Spend the extra money (or get a less-fancy version) of the Odyssey.

We’ve been very happy with our Mazda 5, which is sort of Shetland pony-sized minivan (microvan?) It has lots of storage space, and can seat six, if the two in the way-in-back row don’t need legroom. The price is significantly cheaper than full-sized minivans, and it got a good review in the latest Consumer Reports.

Well Q.N. Jones, now you’ve got me off looking at Pilots. Instead of cleaning my kitchen. Doggone you! :wink:

Ispolkom, I just heard that from someone else, apparently the Mazda 5 is a good one.

When you get your minivan, be sure to check out the cargo space - some definitely have more than others. My parents had a Mazda MPV back in the '90s, and it didn’t have nearly the cargo room you’d expect. The back of the back seat was like 18 inches from the rear hatchback, and when combined with the curve of the seat and hatchback, it really limited what you could stuff back there.

Mind, this car would be an old model now, so maybe it’s no longer an issue. But do be sure to check before buying.

We’ve got a Honda CR/V and recently rented a Ford Escape on vacation. They’re both the mid-size (i.e. smaller) SUVs.

The CR/V hauls a decent amount of cargo and the seats fold down / out of the way to help with that. With the Escape, we had to really work to get all our luggage (for 2 week trip and we used nearly everything we brought, so there wasn’t much overpacking). into the back of the Escape.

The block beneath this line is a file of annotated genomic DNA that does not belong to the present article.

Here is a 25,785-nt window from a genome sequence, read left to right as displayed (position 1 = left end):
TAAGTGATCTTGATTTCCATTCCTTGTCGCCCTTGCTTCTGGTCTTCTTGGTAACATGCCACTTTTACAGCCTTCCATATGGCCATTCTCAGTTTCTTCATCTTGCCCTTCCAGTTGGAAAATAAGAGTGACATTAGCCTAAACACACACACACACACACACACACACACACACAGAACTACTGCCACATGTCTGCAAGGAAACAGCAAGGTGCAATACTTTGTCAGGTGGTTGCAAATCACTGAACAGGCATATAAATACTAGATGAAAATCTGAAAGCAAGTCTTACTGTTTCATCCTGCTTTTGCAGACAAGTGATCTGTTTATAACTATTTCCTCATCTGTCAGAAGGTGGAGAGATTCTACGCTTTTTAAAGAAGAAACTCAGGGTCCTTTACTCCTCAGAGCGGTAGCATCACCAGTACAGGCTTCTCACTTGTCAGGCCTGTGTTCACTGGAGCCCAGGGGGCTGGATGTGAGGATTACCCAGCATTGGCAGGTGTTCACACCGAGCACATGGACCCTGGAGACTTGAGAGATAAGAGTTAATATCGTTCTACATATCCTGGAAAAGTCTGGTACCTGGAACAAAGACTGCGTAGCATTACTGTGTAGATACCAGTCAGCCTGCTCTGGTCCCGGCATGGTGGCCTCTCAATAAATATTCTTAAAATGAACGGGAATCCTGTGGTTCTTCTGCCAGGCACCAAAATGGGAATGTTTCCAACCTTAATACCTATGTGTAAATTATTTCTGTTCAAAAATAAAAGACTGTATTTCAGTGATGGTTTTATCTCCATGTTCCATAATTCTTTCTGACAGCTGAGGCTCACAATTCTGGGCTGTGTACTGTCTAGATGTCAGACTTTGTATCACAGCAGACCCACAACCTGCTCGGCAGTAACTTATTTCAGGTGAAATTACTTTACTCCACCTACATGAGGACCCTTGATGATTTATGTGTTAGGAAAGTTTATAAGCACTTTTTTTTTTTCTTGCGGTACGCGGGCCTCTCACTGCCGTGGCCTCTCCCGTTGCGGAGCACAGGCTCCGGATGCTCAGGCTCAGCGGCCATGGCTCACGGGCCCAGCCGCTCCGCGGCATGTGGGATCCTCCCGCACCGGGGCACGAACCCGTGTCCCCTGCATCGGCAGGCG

Then we got back to the airport at this end, and loaded all of our stuff in the back of the CR/V - and had room to spare. Aside from that, the Escape was pretty nice (it had a lot of upgrades - which you can do without if you’re really looking to pare down the cost but if we were buying, we’d get - I spend a lot of time in the car and might as well be comfortable).

Pluses of the CR/V (or any similar-size SUV): You can haul a fair bit of stuff and with the seats folded down, that increases the capacity.

Minuses: Obviously this class of vehicle only holds up to 5 people which might not meet your needs.

We used to have a minivan (Dodge Caravan) and liked the ability to take up to 7 people (though its cargo capacity frankly SUCKED when all seats were filled). We miss the seating capacity when we do Scouting trips etc. but decided that for our changing needs, the CRV was a decent compromise. I really wanted something with the height of a minivan / SUV, as well.

When I was a little kid my parents owned a minivan and we could fit 6 adults and 7 kids in reasonably comfortably. When I was much older they had a Durango that could fit 6 adults or 7 kids, a little less comfortably than a minivan. The back seat was definitely not ideal for an adult, especially a man or larger woman. But the back seat of a minivan has never seemed particularly comfortable either. My aunt has an Explorer with a pretty comfortable 3rd row. So I’d agree “a minivan can carry the same number of people slightly more comfortably” but not “more people” and certainly not “way more people”.

On the other hand, my Escape is a great vehicle for me - it drives a lot better in the snow than a car and has some room for stuff but still drives like a car and gets good mileage. People are usually surprised how small it is when we pack people in it. It’s really not any bigger than a midsize sedan when it comes to passengers. You can fit “way more” people in a minivan or larger SUV than in my little Escape. But a Durango and a minivan are pretty close to equivalent.

We are buying one this weekend. We are down to either the Ford Escape, Mazda Tribute or Honda CR-V. (We are buying used.)